Overall, poor final visual acuity in the present study was attributable to uncontrolled glaucoma and graft failure as postoperative complications [Table 3]. One patient who underwent excision of cyst and lens removal developed uncontrolled glaucoma and three patients who underwent penetrating keratoplasty along with cyst removal developed graft failure. These four patients had mean postoperative logMAR vision of 3.37 and the remaining six patients had mean postoperative logMAR vision of 0.45, which was better than the preoperative, mean logMAR vision of 0.56 in 10 patients. It is because of very poor vision in these four patients that mean postoperative logMAR became poorer than preoperative logMAR, overall. Best visual outcomes were obtained in eyes that did not have any postoperative complications.

Traumatic iris cyst is difficult to manage and has poor visual outcomes if associated with postoperative complications. Appropriate surgical management appears to be a good treatment option in the management of such eyes.

 
  References Top

1.
Shields JA. Primary iris cyst. Trans Am Ophthalmol Soc 1981;79:771-809.  Back to cited text no. 1
[PUBMED]  [FULLTEXT]  
2.
Shields JA, Shields CL, Lios N, Mercado G. Iris cyst in children: Classification, incidence and management. Br J Ophthalmol 1999;83:334-8.  Back to cited text no. 2
    
3.
Shields JA, Shields CL, Melanocytic tumors of the iris. In: Shields JA, Shields CL, editors. Intraocular tumors. A text and atlas. Philadelphia: WB Saunders; 1993. p. 65.  Back to cited text no. 3
    
4.
Rengstorff R, Royston M. Miotic drugs: A review of ocular, visual and systemic complications. Am J Optom Physiol Opt 1976;53:70-80.  Back to cited text no. 4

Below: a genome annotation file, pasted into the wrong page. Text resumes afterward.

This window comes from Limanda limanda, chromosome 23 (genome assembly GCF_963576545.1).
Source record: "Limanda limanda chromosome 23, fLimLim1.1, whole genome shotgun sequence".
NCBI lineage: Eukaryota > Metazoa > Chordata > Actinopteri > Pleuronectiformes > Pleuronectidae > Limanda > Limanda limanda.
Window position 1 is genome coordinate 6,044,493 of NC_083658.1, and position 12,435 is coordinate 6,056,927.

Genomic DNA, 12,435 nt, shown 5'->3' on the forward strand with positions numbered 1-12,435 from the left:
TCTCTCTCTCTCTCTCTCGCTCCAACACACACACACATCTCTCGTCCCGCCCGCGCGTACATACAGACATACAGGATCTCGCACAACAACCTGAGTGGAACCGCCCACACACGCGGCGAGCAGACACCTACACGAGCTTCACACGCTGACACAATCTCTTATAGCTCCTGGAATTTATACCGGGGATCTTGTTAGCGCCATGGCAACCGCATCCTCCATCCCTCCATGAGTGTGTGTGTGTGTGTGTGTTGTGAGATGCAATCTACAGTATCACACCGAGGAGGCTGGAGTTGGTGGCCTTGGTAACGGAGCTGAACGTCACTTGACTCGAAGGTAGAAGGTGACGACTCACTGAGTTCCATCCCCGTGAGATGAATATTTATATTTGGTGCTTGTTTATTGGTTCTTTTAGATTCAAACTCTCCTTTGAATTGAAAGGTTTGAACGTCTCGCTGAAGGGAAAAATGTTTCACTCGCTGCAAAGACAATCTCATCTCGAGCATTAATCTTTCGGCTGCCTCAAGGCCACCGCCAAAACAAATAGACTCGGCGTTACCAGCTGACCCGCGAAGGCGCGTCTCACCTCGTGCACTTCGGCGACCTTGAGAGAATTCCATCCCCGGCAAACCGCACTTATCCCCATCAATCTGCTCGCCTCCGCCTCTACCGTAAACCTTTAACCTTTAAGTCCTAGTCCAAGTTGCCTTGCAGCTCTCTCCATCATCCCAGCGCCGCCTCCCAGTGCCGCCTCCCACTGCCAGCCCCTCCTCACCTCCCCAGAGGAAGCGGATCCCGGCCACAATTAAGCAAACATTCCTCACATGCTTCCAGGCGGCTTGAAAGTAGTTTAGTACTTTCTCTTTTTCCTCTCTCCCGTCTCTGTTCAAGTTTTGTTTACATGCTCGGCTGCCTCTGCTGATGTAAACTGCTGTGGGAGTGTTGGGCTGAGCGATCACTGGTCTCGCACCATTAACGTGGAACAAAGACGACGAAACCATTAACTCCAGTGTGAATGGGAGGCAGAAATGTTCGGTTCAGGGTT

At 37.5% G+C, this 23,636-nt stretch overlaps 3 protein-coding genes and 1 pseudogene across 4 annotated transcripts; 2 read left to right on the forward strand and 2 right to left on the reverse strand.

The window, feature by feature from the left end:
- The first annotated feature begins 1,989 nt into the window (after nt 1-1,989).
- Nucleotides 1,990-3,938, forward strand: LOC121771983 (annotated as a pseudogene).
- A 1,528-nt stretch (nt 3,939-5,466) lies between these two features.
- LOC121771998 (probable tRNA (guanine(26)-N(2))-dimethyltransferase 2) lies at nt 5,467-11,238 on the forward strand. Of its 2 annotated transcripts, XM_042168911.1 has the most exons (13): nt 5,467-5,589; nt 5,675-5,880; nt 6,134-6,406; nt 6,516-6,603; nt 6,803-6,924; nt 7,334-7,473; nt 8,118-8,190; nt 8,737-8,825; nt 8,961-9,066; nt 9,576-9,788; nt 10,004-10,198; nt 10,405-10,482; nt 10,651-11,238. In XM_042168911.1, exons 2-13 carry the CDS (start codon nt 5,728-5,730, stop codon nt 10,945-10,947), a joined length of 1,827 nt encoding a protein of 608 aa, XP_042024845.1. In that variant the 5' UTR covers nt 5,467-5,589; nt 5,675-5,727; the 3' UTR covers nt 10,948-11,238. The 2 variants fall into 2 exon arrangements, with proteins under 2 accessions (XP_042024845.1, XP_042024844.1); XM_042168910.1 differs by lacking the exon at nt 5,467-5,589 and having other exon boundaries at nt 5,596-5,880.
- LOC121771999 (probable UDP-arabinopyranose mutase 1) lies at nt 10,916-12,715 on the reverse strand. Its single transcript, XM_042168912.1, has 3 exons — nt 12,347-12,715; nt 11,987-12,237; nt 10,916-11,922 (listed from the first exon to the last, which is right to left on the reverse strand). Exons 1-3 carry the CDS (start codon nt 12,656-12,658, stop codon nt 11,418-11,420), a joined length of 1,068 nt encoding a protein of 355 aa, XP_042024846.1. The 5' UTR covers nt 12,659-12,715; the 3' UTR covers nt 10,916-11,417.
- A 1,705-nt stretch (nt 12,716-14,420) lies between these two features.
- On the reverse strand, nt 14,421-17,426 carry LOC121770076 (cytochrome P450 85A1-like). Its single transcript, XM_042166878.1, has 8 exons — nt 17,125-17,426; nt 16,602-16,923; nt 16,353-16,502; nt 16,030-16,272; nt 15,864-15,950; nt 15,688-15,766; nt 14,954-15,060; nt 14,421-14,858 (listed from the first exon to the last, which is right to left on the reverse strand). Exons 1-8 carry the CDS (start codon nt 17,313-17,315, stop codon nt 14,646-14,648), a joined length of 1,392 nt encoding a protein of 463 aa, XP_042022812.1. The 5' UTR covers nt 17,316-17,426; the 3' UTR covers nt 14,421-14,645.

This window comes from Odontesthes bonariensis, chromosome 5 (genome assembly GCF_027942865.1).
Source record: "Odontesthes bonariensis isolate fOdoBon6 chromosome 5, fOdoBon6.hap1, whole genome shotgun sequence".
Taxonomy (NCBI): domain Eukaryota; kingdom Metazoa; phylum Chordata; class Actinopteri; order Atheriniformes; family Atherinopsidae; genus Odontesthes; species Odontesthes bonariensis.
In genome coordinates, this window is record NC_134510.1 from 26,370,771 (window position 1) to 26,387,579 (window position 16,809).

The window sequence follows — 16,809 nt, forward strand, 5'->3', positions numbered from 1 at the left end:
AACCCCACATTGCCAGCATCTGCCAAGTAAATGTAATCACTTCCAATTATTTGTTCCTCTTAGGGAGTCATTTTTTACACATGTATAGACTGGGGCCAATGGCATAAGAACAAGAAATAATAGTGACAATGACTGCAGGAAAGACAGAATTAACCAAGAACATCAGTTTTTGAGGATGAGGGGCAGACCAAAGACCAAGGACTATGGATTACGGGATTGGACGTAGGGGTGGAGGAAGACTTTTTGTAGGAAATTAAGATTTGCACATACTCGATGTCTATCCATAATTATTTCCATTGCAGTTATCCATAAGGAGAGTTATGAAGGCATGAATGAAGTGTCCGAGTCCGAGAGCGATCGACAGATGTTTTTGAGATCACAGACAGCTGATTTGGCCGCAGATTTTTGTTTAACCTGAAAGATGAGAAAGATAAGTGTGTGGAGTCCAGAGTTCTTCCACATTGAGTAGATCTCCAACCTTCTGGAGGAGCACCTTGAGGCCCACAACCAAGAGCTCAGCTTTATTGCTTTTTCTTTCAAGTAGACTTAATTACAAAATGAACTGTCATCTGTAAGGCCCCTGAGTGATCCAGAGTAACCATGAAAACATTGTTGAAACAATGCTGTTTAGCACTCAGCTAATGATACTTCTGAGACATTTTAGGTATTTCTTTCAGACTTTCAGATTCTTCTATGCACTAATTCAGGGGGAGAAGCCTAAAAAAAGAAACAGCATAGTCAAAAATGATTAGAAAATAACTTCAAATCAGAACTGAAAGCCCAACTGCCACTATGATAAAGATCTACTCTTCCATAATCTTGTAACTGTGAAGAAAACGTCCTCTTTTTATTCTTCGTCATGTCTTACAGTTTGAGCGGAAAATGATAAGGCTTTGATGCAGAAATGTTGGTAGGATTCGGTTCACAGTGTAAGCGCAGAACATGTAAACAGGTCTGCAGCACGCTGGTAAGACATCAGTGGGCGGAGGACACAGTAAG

[PUBMED]    
5.
Krohn J, Hove VK. Iris cyst associated with topical administration of latanoprost. Am J Ophthalmol 1999;127:91-3.  Back to cited text no. 5
[PUBMED]  [FULLTEXT]  
6.
Duke-Elder S, MacFaul PA. Mechanical injuries. In: Duke-Elder S, editor. System of Ophthalmology. London: Kimpton; Vol. XIV Pt. 1: 1972. p. 415-8.  Back to cited text no. 6
    
7.
Maumenee AE, Shannon CR. Epithelial invasion of the anterior chamber. Am J Ophthalmol 1956;41:924-43.  Back to cited text no. 7
    
8.
Naumann GO, Rummelt V. Block excision of cystic and diffuse epithelial in growth of anterior chamber. Arch Ophthalmol 1992;110:223-7.  Back to cited text no. 8
[PUBMED]    
9.
Gupta V, Rao A, Sinha A, Kumar N, Sihota R. Post-traumatic inclusion cysts of the iris: A long term prospective case series. Acta Ophthalmol Scand 2007;85:893-6.  Back to cited text no. 9
[PUBMED]  [FULLTEXT]  
10.
Xiao Y, Wang Y, Niu G, Li K. Transpupillary argon laser photocoagulation and Nd-YAG laser cystotomy for peripheral iris pigment epithelium cyst. Am J Ophthalmol 2006;142:691-3.  Back to cited text no. 10
[PUBMED]  [FULLTEXT]  


    Figures

  [Figure 1], [Figure 2], [Figure 3], [Figure 4]
 
 
    Tables

  [Table 1], [Table 2], [Table 3], [Table 4]